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En-Joying Kanji: A Review of Eve Kushner’s Joy o’ Kanji
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Many years ago, I took a language course with the famed Japanese translator Edwin McClellan. Before each class, I would prepare seven or eight hours to be able to read and translate the assignment. But no matter how much I studied, there was one question McClellan Sensei would pose that would always stump me. Tell me, he would ask, what is the nuance of such-and-such a word? 

With only a calendar year of Japanese study behind me (though I had completed the equivalent of two years of coursework), I wouldn’t have the slightest idea. ‘How should I know?’ I could only think to myself. 

The problem was, I didn’t have access to Eve Kushner’s Joy o' Kanji

Joy o' Kanji is an audacious attempt by the freelance writer and self-avowed kanji-phile to profile each of the Joyo kanji, the 2,136 Japanese characters most used in daily life, which are required learning in Japan. It will take Eve 40 years to reach her goal, if she maintains her current pace of completing one 8-12 page profile, featuring a single character, each week. But if she accelerates to at least two per week, as she intends, she’ll be done in a mere 20 years. 

So far, she has published 39 such profiles at her website, Joy o' Kanji. Another seven are complete, and 10 more are in various stages of research. 

What’s so audacious about Joy o' Kanji is not just the scale of the project. What Eve is attempting goes far beyond any other character study aids that I know of: she’s aiming to get at the essential ‘personality’ of each character, through in-depth examples of its use in compounds and sentences.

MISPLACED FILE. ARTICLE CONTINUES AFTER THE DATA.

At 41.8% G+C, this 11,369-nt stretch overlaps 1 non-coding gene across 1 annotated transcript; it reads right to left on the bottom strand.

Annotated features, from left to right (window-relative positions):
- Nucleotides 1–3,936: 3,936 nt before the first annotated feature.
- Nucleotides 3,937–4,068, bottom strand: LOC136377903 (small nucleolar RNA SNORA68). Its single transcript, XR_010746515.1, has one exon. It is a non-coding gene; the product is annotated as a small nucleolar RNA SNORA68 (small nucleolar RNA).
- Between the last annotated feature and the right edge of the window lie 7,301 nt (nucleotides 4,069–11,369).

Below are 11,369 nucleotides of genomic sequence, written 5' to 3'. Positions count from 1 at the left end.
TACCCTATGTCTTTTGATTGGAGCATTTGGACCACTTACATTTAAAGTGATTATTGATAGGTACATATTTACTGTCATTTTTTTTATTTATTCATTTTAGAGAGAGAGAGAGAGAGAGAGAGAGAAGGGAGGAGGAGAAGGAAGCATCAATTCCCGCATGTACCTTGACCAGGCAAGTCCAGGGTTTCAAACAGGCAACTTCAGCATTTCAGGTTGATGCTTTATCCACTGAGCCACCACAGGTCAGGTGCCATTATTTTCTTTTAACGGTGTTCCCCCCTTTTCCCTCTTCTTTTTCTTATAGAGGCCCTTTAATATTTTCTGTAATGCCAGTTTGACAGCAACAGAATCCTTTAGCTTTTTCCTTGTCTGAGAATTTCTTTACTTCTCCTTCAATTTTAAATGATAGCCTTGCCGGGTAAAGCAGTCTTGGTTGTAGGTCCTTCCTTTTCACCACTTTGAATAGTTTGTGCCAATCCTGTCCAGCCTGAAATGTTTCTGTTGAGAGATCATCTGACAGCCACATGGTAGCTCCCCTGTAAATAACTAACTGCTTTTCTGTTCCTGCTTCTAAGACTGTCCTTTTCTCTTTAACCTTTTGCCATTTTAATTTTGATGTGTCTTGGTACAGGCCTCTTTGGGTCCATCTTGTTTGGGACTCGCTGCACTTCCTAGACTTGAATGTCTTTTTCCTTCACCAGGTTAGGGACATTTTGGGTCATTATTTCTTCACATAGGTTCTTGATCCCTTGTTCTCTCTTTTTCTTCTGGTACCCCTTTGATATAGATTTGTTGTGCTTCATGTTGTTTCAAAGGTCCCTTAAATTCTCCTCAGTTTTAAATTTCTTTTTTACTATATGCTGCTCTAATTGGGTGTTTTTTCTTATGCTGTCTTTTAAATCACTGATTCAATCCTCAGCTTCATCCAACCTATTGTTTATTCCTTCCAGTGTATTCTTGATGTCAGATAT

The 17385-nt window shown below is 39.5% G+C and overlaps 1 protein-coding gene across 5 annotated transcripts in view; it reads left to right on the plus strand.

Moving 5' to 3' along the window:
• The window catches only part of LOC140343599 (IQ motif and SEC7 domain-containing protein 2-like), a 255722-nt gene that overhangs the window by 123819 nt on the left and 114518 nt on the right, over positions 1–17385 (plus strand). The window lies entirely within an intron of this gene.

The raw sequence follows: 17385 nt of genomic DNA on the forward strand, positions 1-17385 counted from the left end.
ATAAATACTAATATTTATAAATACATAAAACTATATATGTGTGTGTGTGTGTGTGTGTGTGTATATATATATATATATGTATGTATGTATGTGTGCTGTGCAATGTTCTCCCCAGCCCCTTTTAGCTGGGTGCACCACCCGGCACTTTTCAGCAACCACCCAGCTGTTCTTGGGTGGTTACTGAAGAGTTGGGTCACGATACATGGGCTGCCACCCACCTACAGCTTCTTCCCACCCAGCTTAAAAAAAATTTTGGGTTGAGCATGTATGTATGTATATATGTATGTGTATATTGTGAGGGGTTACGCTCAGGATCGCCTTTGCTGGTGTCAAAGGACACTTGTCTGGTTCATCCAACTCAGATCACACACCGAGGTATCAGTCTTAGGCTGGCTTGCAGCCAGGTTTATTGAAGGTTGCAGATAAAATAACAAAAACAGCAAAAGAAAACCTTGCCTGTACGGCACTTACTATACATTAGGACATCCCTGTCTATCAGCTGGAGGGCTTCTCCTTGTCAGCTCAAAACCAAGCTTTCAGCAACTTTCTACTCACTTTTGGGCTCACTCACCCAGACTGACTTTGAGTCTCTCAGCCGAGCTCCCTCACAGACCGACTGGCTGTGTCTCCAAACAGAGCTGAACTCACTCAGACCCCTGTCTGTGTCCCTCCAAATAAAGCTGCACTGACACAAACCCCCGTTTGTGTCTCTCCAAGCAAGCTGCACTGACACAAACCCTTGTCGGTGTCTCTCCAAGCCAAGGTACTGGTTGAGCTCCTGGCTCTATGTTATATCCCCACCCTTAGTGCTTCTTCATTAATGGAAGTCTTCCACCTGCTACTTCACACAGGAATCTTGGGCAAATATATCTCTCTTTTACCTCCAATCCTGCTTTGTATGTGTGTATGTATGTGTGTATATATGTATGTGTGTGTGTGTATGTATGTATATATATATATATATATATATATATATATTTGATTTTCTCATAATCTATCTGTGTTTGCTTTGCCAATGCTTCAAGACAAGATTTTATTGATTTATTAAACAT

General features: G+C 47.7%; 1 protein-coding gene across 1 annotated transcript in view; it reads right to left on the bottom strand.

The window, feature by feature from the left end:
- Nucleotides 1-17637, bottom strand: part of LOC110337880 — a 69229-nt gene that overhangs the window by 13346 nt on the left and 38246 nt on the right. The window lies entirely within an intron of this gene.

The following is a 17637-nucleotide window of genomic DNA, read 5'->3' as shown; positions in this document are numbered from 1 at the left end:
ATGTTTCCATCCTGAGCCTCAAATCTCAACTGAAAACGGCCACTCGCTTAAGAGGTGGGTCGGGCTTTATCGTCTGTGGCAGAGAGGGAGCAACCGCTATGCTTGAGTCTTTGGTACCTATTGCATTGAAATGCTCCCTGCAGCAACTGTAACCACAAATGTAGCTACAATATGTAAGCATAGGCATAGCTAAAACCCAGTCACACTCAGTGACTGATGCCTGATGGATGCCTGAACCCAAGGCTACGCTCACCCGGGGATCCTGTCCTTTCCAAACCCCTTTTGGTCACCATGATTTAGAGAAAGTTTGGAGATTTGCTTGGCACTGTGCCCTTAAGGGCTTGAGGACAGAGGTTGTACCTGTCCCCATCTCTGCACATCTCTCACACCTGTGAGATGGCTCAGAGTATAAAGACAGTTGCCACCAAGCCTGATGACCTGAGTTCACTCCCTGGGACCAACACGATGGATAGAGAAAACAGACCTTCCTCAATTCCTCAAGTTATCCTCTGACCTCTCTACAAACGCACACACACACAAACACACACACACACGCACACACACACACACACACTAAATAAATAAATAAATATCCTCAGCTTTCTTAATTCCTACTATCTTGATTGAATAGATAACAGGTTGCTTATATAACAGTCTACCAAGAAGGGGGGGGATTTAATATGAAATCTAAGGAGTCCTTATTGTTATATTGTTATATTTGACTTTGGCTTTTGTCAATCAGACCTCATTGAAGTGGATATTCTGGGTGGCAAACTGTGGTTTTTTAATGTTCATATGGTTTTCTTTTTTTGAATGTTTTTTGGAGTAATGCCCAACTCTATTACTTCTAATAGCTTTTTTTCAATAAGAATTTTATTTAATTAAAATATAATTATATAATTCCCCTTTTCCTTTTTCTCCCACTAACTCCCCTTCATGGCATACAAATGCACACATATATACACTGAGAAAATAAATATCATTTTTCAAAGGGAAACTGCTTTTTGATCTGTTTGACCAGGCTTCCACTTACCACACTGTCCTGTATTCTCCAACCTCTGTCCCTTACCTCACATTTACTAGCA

“Nothing in the world of kanji makes sense in a linear or logical way,” she says. “The same character can mean four very different things, so I try to understand what the through-line is. How can one character mean ‘handle’ and ‘grip’ and ‘stature’ and ‘pattern’? It’s just like when we get to know a person and find that they have 12 sides to their personality. Even as we try to keep those sides in mind so they do not throw us off, we do try to have one unified image of the person – and that’s what I’m going for in Joy o' Kanji.” 

Take this example. The character 牙 appears perhaps most recognizably in the compound for “ivory” and means “fang” or “tusk.” But it also appears, unexpectedly, in country names such as Hungary, Portugal, and Spain, and even in a compound with the character for “claw” that means “right-hand man,” ostensibly derived from the fact that vassals once served as their lord’s “claws and fangs.” 

By illustrating each character’s uses from the very common to the most obscure, Eve is articulating its nuances in a way that my former professor would be proud of. More importantly, she is giving non-native students the tools to infer the meaning of unfamiliar compounds -- an essential (though often untaught) skill for reading Japanese. 

Eve’s goal is to tease out not just the main vocabulary linked to a certain kanji, but “all of the cultural significance” of any related expressions. “For instance, you read the profile on ‘lawn.’ Who would guess that the lawn kanji would show up in words about performances, and therefore in words for ‘pomposity’ and ‘theatricality’?” 

“I feel like after 2,136 of these essays,” Eve tells me, “I’m going to know about everything in life that’s important because these kanji represent everything… I will have touched upon an encyclopedic amount of knowledge.”